This fresh spin on the 2-in-1 is the most deceptive PC at CES

Lenovo ThinkBook Plus Gen 5 Hybrid
Pictured: Lenovo ThinkBook Plus Gen 5 Hybrid
//Are two operating systems are better than one?
Fergus Halliday
Jan 11, 2024
Icon Time To Read2 min read

Published on January 10, 2024

Lenovo's new ThinkBook might be one of the most deceptive PCs ever to grace the CES show floor.

In other words, the Lenovo ThinkBook Plus Gen 5 Hybrid doesn't look like anything all that special. At a glance, the smartphone-styled camera module on the exterior is probably the most interesting thing you might note about the way it looks. It is a ThinkBook though, so not all that special is still pretty good by the standards of most laptops.

Open the lid and you'll find a 14-inch 2.8K OLED touch display. Under the hood, Lenovo's latest is powered by an Intel Core Ultra plus 32GB of RAM and 1TB of storage.

Where things get juicy is that the top half of the Lenovo ThinkBook Plus Gen 5 Hybrid can be removed and used like a tablet. Although this setup might remind you of Microsoft's Surface Book line, there's one big difference.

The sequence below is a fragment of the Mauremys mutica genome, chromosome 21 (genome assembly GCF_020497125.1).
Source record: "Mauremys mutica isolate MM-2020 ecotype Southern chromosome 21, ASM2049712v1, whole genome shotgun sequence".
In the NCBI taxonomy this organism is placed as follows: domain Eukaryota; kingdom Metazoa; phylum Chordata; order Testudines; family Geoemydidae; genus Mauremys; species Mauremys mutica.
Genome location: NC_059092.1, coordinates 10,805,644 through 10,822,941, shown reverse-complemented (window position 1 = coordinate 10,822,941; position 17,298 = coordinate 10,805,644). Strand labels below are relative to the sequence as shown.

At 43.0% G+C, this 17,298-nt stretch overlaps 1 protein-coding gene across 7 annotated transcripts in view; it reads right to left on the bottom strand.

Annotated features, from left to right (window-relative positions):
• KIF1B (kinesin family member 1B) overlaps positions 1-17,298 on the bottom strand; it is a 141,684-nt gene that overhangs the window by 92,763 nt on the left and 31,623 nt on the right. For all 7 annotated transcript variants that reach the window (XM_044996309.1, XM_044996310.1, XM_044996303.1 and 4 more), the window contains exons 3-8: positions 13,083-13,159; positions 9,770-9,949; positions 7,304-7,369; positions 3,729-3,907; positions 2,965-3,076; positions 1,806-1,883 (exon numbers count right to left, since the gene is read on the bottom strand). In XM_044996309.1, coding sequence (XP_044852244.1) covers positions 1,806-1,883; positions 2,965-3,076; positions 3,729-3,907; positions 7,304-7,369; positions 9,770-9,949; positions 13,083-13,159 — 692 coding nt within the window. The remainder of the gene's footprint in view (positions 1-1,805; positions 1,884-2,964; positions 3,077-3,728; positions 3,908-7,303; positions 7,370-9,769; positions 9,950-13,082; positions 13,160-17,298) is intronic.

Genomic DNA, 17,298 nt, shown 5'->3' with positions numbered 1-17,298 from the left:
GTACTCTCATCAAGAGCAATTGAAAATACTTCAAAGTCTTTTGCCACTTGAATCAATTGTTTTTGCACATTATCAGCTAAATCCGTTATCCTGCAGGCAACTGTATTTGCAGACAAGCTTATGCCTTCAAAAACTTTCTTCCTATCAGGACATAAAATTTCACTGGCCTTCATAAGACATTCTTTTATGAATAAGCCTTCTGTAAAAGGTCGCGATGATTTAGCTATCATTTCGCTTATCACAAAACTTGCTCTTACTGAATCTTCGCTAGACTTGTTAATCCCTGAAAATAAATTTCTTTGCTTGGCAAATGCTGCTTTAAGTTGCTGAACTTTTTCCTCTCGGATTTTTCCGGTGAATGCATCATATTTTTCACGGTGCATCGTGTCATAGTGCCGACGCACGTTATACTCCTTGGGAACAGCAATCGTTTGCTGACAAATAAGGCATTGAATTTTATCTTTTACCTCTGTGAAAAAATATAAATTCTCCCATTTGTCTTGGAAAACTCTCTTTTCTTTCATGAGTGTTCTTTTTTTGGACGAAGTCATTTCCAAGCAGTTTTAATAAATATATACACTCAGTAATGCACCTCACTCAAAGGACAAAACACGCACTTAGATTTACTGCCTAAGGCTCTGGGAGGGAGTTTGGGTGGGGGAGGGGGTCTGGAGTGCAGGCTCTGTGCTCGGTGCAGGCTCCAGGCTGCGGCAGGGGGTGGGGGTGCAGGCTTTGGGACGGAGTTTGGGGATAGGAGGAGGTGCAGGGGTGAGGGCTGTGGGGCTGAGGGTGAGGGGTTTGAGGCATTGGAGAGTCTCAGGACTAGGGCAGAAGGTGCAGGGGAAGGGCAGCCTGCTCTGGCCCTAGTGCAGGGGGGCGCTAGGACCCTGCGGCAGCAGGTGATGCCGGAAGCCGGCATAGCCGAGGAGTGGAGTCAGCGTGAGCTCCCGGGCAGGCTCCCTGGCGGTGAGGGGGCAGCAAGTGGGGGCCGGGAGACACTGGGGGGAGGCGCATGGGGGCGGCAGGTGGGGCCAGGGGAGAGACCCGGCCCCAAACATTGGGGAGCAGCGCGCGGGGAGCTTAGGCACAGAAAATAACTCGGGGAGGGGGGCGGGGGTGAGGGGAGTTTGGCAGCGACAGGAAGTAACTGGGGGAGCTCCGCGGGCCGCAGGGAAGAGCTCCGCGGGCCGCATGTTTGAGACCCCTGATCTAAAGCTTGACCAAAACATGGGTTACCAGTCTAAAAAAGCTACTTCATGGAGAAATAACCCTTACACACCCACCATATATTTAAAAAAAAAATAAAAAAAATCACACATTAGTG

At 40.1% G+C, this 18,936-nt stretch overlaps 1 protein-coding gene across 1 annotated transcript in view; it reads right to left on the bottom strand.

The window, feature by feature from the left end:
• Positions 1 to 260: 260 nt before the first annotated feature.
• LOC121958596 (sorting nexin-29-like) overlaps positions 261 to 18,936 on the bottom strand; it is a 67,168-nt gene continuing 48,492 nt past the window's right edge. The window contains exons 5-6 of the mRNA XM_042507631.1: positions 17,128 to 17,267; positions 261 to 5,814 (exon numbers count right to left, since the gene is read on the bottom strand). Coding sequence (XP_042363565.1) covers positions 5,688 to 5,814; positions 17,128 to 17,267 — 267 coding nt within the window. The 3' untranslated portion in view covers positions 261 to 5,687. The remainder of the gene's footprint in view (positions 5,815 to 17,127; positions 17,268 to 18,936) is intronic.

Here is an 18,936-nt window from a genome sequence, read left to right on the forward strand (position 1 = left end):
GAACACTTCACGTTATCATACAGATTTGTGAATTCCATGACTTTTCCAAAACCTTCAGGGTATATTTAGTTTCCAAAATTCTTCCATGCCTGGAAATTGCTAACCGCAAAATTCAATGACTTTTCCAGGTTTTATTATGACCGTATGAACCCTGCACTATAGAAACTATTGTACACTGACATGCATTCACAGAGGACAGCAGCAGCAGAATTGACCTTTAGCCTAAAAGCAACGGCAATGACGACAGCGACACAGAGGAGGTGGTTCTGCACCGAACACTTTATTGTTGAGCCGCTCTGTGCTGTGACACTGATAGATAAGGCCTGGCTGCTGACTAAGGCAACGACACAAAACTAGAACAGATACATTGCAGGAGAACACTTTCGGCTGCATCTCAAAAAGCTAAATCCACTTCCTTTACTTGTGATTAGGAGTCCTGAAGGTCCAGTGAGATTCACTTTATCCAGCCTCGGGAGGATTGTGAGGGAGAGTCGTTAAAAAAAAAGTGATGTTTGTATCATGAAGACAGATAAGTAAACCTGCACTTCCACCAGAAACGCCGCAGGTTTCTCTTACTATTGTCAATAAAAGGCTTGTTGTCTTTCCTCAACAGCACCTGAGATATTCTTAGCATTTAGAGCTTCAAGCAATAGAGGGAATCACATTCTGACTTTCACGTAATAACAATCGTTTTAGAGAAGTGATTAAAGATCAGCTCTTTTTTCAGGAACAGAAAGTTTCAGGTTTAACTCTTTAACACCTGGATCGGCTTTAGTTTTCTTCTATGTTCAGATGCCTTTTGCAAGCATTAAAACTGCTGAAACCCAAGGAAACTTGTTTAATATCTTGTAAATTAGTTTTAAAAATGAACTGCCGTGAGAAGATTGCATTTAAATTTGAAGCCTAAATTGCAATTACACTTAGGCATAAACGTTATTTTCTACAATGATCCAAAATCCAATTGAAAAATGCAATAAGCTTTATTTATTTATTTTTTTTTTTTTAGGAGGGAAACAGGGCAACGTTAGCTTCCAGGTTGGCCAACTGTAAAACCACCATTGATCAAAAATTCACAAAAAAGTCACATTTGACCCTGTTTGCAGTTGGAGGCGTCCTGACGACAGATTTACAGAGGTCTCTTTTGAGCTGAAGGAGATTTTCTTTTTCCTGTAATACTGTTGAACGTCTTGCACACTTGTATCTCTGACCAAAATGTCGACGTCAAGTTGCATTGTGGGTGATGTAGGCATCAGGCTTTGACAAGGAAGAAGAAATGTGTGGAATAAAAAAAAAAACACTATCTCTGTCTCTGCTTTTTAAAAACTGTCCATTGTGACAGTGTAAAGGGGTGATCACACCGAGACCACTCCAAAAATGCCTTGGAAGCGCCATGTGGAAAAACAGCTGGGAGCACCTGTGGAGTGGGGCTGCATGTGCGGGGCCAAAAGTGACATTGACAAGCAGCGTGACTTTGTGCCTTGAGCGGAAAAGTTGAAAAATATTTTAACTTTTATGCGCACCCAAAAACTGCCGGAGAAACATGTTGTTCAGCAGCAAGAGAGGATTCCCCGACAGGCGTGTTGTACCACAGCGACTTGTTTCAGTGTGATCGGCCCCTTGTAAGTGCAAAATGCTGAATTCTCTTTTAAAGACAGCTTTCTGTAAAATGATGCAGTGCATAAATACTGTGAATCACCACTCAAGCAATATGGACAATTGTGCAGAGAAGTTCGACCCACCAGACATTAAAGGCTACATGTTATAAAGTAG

Detach the tablet half of the ThinkBook Plus Gen 5 Hybrid and you won't be holding a Windows tablet. You'll be holding one that runs on Android. That's right, the Lenovo ThinkBook Plus Gen 5 Hybrid is two devices in one.

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The tablet half of the Lenovo ThinkBook Plus Gen 5 Hybrid runs on a Qualcomm Snapdragon 8+ Gen 1 processor, 256GB of storage and 12GB of RAM all to itself.

While this modular design adds some novelty, Lenovo has put in the work to go beyond gimmicks here. The two devices aren't just stacked on top of one another. They're integrated. When docked, you can shift between two operating systems at the press of a button. You also can move files from Windows to Android (and vice-versa) or even use Android with a keyboard if that's the way you'd prefer to roll.

Australian pricing for the Lenovo ThinkBook Plus Gen 5 Hybrid is to be announced.

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Fergus Halliday
Written by
Fergus Halliday
Fergus Halliday is a journalist and editor for Reviews.org. He’s written about technology, telecommunications, gaming and more for over a decade. He got his start writing in high school and began his full-time career as the Editor of PC World Australia. Fergus has made the MCV 30 Under 30 list, been a finalist for seven categories at the IT Journalism Awards and won Most Controversial Writer at the 2022 Consensus Awards. He has been published in Gizmodo, Kotaku, GamesHub, Press Start, Screen Rant, Superjump, Nestegg and more.

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